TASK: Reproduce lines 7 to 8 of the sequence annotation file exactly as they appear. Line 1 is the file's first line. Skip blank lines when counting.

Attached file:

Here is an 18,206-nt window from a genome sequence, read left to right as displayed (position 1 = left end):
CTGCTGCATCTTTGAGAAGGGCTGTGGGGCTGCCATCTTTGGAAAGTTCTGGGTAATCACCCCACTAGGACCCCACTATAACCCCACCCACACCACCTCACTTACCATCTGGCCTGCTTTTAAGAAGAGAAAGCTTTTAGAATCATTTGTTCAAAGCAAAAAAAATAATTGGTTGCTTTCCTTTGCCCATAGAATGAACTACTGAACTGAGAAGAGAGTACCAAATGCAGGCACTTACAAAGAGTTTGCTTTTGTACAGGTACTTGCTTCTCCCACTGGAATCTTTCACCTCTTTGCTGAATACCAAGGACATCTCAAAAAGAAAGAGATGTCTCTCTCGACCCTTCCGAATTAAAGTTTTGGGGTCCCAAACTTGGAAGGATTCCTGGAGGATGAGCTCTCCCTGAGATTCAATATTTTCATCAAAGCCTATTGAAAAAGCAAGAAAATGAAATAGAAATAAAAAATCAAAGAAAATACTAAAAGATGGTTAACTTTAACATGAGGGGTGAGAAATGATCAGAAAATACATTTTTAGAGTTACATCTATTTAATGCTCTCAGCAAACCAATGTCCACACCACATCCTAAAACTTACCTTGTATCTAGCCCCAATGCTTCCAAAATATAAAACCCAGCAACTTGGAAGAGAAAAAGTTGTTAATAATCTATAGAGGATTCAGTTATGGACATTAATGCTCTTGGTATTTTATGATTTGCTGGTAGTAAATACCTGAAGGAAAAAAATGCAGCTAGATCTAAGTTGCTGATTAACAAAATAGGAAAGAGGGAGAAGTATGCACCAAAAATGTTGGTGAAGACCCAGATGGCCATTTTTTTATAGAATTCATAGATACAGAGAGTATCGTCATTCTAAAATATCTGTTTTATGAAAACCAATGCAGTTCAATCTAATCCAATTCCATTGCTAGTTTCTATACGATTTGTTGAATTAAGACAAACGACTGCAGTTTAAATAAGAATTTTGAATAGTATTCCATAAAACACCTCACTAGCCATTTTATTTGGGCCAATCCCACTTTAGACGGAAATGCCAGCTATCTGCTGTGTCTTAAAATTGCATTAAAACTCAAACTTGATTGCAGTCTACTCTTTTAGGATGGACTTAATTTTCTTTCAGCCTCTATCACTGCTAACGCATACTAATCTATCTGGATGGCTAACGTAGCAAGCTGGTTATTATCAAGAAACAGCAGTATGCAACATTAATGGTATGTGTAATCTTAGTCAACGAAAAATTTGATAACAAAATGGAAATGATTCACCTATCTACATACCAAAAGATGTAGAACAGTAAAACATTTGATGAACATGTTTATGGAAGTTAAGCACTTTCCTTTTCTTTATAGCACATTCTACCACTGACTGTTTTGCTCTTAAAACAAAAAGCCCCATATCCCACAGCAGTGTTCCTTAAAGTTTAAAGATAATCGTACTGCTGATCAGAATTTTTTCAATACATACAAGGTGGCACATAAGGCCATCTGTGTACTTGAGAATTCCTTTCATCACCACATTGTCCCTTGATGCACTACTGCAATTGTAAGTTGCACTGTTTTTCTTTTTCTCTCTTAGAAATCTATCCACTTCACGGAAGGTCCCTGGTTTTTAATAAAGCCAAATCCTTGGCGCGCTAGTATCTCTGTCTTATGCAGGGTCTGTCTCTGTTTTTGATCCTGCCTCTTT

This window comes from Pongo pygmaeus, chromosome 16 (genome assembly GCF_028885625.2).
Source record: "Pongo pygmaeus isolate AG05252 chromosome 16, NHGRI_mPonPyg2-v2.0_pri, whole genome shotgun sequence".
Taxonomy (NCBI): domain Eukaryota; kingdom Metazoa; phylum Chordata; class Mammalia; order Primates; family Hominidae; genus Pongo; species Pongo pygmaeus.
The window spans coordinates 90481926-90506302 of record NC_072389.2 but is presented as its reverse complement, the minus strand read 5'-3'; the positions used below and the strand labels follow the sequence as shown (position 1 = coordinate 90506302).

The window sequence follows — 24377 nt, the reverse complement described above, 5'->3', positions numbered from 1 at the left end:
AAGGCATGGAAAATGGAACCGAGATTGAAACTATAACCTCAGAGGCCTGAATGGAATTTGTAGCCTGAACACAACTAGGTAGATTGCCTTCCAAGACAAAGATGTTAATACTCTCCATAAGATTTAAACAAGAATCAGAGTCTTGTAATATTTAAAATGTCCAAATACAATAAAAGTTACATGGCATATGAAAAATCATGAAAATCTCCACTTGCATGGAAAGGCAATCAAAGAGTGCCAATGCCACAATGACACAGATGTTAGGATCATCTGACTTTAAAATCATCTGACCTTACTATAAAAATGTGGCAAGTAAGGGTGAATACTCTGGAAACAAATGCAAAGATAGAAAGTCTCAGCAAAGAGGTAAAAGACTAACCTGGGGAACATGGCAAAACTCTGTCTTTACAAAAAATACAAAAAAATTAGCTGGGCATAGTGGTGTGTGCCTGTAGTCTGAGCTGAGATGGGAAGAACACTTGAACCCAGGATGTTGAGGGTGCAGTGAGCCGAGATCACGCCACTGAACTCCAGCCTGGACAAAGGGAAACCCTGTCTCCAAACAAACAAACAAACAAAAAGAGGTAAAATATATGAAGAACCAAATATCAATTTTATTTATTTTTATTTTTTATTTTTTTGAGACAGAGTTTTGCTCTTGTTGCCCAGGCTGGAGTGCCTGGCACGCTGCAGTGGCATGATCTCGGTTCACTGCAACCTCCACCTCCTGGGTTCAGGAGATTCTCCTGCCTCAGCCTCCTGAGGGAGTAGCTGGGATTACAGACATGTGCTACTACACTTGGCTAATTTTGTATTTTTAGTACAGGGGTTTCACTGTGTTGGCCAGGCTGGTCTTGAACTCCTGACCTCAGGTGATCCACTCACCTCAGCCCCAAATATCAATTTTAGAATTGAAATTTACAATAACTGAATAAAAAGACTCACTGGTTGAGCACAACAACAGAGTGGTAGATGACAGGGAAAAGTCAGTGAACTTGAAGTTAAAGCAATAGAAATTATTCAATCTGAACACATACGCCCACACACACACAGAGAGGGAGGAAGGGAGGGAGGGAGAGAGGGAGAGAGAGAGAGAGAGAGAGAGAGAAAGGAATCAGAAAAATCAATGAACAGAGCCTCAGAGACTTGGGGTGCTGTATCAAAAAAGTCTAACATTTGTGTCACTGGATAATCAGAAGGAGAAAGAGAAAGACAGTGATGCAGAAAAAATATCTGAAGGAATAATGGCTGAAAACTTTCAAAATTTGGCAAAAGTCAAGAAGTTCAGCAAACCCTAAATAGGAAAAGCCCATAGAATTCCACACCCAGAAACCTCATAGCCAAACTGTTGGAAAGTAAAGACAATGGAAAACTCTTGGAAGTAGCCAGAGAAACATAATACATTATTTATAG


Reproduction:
The window sequence follows — 24377 nt, the reverse complement described above, 5'->3', positions numbered from 1 at the left end:
AAGGCATGGAAAATGGAACCGAGATTGAAACTATAACCTCAGAGGCCTGAATGGAATTTGTAGCCTGAACACAACTAGGTAGATTGCCTTCCAAGACAAAGATGTTAATACTCTCCATAAGATTTAAACAAGAATCAGAGTCTTGTAATATTTAAAATGTCCAAATACAATAAAAGTTACATGGCATATGAAAAATCATGAAAATCTCCACTTGCATGGAAAGGCAATCAAAGAGTGCCAATGCCACAATGACACAGATGTTAGGATCATCTGACTTTAAAATCATCTGACCTTACTATAAAAATGTGGCAAGTAAGGGTGAATACTCTGGAAACAAATGCAAAGATAGAAAGTCTCAGCAAAGAGGTAAAAGACTAACCTGGGGAACATGGCAAAACTCTGTCTTTACAAAAAATACAAAAAAATTAGCTGGGCATAGTGGTGTGTGCCTGTAGTCTGAGCTGAGATGGGAAGAACACTTGAACCCAGGATGTTGAGGGTGCAGTGAGCCGAGATCACGCCACTGAACTCCAGCCTGGACAAAGGGAAACCCTGTCTCCAAACAAACAAACAAACAAAAAGAGGTAAAATATATGAAGAACCAAATATCAATTTTATTTATTTTTATTTTTTATTTTTTTGAGACAGAGTTTTGCTCTTGTTGCCCAGGCTGGAGTGCCTGGCACGCTGCAGTGGCATGATCTCGGTTCACTGCAACCTCCACCTCCTGGGTTCAGGAGATTCTCCTGCCTCAGCCTCCTGAGGGAGTAGCTGGGATTACAGACATGTGCTACTACACTTGGCTAATTTTGTATTTTTAGTACAGGGGTTTCACTGTGTTGGCCAGGCTGGTCTTGAACTCCTGACCTCAGGTGATCCACTCACCTCAGCCCCAAATATCAATTTTAGAATTGAAATTTACAATAACTGAATAAAAAGACTCACTGGTTGAGCACAACAACAGAGTGGTAGATGACAGGGAAAAGTCAGTGAACTTGAAGTTAAAGCAATAGAAATTATTCAATCTGAACACATACGCCCACACACACACAGAGAGGGAGGAAGGGAGGGAGGGAGAGAGGGAGAGAGAGAGAGAGAGAGAGAGAGAAAGGAATCAGAAAAATCAATGAACAGAGCCTCAGAGACTTGGGGTGCTGTATCAAAAAAGTCTAACATTTGTGTCACTGGATAATCAGAAGGAGAAAGAGAAAGACAGTGATGCAGAAAAAATATCTGAAGGAATAATGGCTGAAAACTTTCAAAATTTGGCAAAAGTCAAGAAGTTCAGCAAACCCTAAATAGGAAAAGCCCATAGAATTCCACACCCAGAAACCTCATAGCCAAACTGTTGGAAAGTAAAGACAATGGAAAACTCTTGGAAGTAGCCAGAGAAACATAATACATTATTTATAG